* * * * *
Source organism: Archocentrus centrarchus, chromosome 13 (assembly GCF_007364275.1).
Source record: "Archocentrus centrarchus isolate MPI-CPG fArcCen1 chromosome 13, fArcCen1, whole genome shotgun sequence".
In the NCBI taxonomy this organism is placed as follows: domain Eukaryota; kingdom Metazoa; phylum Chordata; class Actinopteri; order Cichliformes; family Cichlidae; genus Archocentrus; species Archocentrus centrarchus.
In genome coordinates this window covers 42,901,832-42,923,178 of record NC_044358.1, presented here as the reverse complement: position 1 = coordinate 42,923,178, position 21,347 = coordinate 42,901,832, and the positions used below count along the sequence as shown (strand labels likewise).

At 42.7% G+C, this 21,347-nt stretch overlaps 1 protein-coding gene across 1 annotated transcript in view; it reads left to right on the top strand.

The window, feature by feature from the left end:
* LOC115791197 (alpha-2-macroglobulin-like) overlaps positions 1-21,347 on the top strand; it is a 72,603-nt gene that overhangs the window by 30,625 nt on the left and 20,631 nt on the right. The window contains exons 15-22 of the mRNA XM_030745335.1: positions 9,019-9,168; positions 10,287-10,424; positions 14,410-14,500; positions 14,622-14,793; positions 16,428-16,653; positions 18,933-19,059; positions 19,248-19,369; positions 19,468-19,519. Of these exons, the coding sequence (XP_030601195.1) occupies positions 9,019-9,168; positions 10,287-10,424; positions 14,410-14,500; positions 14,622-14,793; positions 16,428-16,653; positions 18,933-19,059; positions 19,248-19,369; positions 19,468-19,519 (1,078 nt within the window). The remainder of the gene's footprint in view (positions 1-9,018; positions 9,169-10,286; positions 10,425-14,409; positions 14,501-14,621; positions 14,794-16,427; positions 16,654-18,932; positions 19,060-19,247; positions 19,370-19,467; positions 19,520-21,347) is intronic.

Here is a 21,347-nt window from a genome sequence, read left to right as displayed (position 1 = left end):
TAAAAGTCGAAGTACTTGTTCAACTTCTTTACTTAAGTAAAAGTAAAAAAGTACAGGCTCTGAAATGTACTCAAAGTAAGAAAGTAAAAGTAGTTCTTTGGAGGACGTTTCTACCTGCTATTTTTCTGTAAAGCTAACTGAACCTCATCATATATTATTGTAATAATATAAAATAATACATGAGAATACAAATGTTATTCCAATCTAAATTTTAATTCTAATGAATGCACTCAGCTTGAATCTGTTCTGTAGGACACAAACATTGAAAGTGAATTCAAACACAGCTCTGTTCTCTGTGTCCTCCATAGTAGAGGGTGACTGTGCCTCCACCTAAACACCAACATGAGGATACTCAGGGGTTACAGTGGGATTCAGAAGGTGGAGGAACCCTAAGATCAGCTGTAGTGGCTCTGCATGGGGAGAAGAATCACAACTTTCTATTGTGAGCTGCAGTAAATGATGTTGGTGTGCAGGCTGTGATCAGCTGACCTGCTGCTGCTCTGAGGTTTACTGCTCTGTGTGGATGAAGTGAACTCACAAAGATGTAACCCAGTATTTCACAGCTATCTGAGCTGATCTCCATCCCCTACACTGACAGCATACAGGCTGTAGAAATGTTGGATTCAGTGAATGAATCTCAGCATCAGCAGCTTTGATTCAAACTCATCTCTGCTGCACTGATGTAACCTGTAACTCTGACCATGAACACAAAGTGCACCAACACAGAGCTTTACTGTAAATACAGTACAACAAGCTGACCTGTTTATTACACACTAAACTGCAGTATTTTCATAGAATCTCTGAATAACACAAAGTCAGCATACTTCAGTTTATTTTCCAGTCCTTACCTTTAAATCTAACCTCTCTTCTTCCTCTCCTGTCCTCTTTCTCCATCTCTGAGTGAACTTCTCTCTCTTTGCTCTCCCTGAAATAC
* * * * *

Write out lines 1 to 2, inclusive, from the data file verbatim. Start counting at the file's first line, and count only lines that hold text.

Source organism: Archocentrus centrarchus, chromosome 13 (assembly GCF_007364275.1).
Source record: "Archocentrus centrarchus isolate MPI-CPG fArcCen1 chromosome 13, fArcCen1, whole genome shotgun sequence".